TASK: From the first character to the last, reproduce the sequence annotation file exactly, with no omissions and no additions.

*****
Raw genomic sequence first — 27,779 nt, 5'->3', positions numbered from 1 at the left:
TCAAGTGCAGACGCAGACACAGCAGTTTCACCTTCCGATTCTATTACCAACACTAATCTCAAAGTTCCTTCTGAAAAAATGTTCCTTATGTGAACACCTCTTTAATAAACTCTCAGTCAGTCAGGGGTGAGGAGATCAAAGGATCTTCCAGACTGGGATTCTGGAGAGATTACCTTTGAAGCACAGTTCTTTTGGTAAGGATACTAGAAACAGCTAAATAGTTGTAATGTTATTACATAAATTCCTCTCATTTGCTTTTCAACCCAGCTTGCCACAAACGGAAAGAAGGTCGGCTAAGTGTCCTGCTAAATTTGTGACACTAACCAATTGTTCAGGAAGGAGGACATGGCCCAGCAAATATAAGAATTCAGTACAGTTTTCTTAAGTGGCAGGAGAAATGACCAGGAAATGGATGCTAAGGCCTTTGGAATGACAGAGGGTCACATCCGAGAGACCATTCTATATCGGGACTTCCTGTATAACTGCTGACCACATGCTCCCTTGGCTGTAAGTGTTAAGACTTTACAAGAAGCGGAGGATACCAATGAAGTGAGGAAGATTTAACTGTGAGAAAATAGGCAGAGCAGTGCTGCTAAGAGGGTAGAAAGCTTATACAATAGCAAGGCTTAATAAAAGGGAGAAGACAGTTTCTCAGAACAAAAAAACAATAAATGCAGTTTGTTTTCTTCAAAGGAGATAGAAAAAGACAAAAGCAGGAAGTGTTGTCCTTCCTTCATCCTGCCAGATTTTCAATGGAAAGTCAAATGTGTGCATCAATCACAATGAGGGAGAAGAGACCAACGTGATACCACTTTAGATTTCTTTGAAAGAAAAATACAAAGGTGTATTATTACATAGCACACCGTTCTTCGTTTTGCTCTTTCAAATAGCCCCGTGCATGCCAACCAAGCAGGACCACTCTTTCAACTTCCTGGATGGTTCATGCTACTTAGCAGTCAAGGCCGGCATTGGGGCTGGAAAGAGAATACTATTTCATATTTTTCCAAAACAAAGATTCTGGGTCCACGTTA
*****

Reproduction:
Raw genomic sequence first — 27,779 nt, 5'->3', positions numbered from 1 at the left:
TCAAGTGCAGACGCAGACACAGCAGTTTCACCTTCCGATTCTATTACCAACACTAATCTCAAAGTTCCTTCTGAAAAAATGTTCCTTATGTGAACACCTCTTTAATAAACTCTCAGTCAGTCAGGGGTGAGGAGATCAAAGGATCTTCCAGACTGGGATTCTGGAGAGATTACCTTTGAAGCACAGTTCTTTTGGTAAGGATACTAGAAACAGCTAAATAGTTGTAATGTTATTACATAAATTCCTCTCATTTGCTTTTCAACCCAGCTTGCCACAAACGGAAAGAAGGTCGGCTAAGTGTCCTGCTAAATTTGTGACACTAACCAATTGTTCAGGAAGGAGGACATGGCCCAGCAAATATAAGAATTCAGTACAGTTTTCTTAAGTGGCAGGAGAAATGACCAGGAAATGGATGCTAAGGCCTTTGGAATGACAGAGGGTCACATCCGAGAGACCATTCTATATCGGGACTTCCTGTATAACTGCTGACCACATGCTCCCTTGGCTGTAAGTGTTAAGACTTTACAAGAAGCGGAGGATACCAATGAAGTGAGGAAGATTTAACTGTGAGAAAATAGGCAGAGCAGTGCTGCTAAGAGGGTAGAAAGCTTATACAATAGCAAGGCTTAATAAAAGGGAGAAGACAGTTTCTCAGAACAAAAAAACAATAAATGCAGTTTGTTTTCTTCAAAGGAGATAGAAAAAGACAAAAGCAGGAAGTGTTGTCCTTCCTTCATCCTGCCAGATTTTCAATGGAAAGTCAAATGTGTGCATCAATCACAATGAGGGAGAAGAGACCAACGTGATACCACTTTAGATTTCTTTGAAAGAAAAATACAAAGGTGTATTATTACATAGCACACCGTTCTTCGTTTTGCTCTTTCAAATAGCCCCGTGCATGCCAACCAAGCAGGACCACTCTTTCAACTTCCTGGATGGTTCATGCTACTTAGCAGTCAAGGCCGGCATTGGGGCTGGAAAGAGAATACTATTTCATATTTTTCCAAAACAAAGATTCTGGGTCCACGTTA